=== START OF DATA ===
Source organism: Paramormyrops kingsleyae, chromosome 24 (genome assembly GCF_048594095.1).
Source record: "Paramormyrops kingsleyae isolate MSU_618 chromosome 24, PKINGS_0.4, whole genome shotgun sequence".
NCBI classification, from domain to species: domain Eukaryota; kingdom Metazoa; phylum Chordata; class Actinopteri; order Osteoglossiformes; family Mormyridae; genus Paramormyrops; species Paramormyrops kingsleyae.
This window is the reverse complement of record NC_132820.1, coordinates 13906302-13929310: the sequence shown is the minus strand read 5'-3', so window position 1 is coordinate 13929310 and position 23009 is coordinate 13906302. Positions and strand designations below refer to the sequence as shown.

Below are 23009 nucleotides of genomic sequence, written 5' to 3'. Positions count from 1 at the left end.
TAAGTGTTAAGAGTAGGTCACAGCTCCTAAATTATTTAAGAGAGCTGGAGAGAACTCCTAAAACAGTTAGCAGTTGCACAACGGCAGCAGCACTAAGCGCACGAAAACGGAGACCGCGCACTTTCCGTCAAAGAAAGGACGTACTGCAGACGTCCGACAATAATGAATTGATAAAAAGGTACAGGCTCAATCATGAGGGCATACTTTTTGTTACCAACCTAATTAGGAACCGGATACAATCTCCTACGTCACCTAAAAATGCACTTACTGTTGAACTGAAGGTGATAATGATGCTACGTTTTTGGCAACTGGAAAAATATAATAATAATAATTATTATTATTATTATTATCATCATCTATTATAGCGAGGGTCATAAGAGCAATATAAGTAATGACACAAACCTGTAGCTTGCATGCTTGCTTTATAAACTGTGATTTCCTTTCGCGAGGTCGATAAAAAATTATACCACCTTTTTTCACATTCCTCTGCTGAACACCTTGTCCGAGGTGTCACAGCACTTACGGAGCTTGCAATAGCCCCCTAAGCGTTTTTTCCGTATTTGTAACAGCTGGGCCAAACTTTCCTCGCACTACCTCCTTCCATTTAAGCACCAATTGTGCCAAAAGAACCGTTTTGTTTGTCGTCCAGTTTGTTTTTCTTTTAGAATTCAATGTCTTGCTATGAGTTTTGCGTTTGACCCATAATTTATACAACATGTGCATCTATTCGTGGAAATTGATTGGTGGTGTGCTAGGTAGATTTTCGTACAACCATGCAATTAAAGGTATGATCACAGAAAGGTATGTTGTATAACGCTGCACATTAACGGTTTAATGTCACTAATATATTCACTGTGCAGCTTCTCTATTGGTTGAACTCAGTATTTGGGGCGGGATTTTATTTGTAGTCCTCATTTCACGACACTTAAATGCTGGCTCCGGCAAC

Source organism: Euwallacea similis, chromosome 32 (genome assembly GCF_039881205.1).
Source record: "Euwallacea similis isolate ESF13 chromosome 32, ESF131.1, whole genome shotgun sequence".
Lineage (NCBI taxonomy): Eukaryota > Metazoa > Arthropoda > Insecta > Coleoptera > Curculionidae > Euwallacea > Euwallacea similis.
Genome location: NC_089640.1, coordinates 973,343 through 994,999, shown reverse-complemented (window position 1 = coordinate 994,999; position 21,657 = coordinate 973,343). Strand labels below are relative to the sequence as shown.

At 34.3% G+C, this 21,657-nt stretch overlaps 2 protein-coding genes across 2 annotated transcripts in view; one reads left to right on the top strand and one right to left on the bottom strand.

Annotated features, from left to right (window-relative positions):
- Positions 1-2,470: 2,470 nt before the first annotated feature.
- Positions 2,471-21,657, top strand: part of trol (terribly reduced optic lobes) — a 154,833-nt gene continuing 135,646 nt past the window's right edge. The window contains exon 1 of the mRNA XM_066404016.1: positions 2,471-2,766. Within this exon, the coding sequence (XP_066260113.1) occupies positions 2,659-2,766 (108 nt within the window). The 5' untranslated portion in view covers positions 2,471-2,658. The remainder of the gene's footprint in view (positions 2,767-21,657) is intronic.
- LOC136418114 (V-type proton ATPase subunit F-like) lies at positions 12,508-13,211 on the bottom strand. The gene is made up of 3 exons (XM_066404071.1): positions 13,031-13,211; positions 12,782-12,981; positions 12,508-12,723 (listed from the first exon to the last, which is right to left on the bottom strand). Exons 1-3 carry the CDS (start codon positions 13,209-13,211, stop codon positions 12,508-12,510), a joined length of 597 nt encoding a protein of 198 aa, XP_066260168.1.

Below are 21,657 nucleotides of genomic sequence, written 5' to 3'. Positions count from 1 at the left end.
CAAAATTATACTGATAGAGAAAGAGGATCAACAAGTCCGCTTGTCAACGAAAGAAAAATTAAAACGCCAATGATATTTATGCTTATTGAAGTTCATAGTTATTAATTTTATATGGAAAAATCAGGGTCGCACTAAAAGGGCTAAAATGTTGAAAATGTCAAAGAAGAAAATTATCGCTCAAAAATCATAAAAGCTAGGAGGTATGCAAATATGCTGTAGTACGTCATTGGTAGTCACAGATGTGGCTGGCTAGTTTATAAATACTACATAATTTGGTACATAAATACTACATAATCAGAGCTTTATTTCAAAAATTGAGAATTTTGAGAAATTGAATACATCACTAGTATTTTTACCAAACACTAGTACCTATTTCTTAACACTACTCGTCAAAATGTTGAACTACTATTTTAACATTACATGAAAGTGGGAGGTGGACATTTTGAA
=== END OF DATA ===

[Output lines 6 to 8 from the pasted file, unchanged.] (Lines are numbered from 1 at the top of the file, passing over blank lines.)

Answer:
TAAGTGTTAAGAGTAGGTCACAGCTCCTAAATTATTTAAGAGAGCTGGAGAGAACTCCTAAAACAGTTAGCAGTTGCACAACGGCAGCAGCACTAAGCGCACGAAAACGGAGACCGCGCACTTTCCGTCAAAGAAAGGACGTACTGCAGACGTCCGACAATAATGAATTGATAAAAAGGTACAGGCTCAATCATGAGGGCATACTTTTTGTTACCAACCTAATTAGGAACCGGATACAATCTCCTACGTCACCTAAAAATGCACTTACTGTTGAACTGAAGGTGATAATGATGCTACGTTTTTGGCAACTGGAAAAATATAATAATAATAATTATTATTATTATTATTATCATCATCTATTATAGCGAGGGTCATAAGAGCAATATAAGTAATGACACAAACCTGTAGCTTGCATGCTTGCTTTATAAACTGTGATTTCCTTTCGCGAGGTCGATAAAAAATTATACCACCTTTTTTCACATTCCTCTGCTGAACACCTTGTCCGAGGTGTCACAGCACTTACGGAGCTTGCAATAGCCCCCTAAGCGTTTTTTCCGTATTTGTAACAGCTGGGCCAAACTTTCCTCGCACTACCTCCTTCCATTTAAGCACCAATTGTGCCAAAAGAACCGTTTTGTTTGTCGTCCAGTTTGTTTTTCTTTTAGAATTCAATGTCTTGCTATGAGTTTTGCGTTTGACCCATAATTTATACAACATGTGCATCTATTCGTGGAAATTGATTGGTGGTGTGCTAGGTAGATTTTCGTACAACCATGCAATTAAAGGTATGATCACAGAAAGGTATGTTGTATAACGCTGCACATTAACGGTTTAATGTCACTAATATATTCACTGTGCAGCTTCTCTATTGGTTGAACTCAGTATTTGGGGCGGGATTTTATTTGTAGTCCTCATTTCACGACACTTAAATGCTGGCTCCGGCAAC

Source organism: Euwallacea similis, chromosome 32 (genome assembly GCF_039881205.1).
Source record: "Euwallacea similis isolate ESF13 chromosome 32, ESF131.1, whole genome shotgun sequence".